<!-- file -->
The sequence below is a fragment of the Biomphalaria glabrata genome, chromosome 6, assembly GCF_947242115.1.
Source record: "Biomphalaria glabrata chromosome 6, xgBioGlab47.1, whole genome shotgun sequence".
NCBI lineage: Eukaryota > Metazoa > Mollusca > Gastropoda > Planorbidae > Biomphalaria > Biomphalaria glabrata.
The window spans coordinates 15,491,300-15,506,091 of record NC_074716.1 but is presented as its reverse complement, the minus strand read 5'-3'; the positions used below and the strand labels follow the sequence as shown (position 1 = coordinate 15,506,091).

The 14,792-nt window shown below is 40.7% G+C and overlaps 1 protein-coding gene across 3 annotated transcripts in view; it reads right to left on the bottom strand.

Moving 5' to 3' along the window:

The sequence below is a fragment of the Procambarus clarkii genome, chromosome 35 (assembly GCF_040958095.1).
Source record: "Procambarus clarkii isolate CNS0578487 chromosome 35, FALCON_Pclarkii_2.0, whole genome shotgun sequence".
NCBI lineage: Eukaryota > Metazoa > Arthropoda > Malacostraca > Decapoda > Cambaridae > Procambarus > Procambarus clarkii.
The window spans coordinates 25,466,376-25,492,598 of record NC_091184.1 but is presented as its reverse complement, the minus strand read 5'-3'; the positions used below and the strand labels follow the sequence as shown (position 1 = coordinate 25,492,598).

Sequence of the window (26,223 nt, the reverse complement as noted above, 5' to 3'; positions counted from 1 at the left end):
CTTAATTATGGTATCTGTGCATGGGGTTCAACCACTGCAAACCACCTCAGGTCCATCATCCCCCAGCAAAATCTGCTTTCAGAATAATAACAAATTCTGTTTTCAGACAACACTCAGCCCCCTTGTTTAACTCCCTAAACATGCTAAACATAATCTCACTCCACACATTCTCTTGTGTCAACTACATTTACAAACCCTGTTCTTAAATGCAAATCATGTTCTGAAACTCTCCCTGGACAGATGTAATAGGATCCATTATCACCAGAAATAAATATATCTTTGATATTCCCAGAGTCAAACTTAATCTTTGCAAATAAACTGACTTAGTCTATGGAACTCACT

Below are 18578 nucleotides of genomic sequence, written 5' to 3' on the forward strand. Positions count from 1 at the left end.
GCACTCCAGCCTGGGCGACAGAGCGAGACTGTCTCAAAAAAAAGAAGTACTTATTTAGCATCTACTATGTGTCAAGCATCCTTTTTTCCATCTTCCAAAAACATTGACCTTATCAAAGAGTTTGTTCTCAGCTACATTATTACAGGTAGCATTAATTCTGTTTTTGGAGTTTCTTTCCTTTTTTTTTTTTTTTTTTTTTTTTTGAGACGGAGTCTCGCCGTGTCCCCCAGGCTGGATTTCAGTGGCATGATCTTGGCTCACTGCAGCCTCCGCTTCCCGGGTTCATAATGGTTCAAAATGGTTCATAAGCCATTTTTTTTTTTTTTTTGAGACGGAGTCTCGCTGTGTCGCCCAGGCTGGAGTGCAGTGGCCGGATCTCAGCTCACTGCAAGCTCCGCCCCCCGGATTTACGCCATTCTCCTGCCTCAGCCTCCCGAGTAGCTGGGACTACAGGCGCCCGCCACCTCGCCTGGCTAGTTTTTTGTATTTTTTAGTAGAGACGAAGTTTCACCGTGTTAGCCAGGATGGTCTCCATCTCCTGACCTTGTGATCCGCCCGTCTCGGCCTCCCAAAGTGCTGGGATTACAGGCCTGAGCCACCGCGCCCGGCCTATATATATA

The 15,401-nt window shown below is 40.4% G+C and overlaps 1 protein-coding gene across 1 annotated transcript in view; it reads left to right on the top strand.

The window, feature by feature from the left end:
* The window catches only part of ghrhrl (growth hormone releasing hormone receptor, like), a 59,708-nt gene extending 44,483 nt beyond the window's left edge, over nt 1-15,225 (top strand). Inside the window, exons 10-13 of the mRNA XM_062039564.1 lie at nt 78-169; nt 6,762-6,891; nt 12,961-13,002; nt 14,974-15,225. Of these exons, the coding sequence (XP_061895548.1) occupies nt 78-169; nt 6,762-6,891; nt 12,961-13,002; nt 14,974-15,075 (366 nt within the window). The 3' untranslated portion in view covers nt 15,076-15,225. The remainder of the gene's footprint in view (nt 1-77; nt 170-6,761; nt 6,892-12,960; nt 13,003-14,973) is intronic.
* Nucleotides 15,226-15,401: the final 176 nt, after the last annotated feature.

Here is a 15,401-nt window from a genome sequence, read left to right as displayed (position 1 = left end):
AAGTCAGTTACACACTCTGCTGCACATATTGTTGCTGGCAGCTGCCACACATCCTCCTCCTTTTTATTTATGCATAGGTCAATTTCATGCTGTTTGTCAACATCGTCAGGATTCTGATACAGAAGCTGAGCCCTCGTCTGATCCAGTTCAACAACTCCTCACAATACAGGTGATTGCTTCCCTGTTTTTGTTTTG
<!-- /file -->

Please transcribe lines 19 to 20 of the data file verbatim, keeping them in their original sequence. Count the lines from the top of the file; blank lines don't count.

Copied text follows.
Here is a 15,401-nt window from a genome sequence, read left to right as displayed (position 1 = left end):
AAGTCAGTTACACACTCTGCTGCACATATTGTTGCTGGCAGCTGCCACACATCCTCCTCCTTTTTATTTATGCATAGGTCAATTTCATGCTGTTTGTCAACATCGTCAGGATTCTGATACAGAAGCTGAGCCCTCGTCTGATCCAGTTCAACAACTCCTCACAATACAGGTGATTGCTTCCCTGTTTTTGTTTTG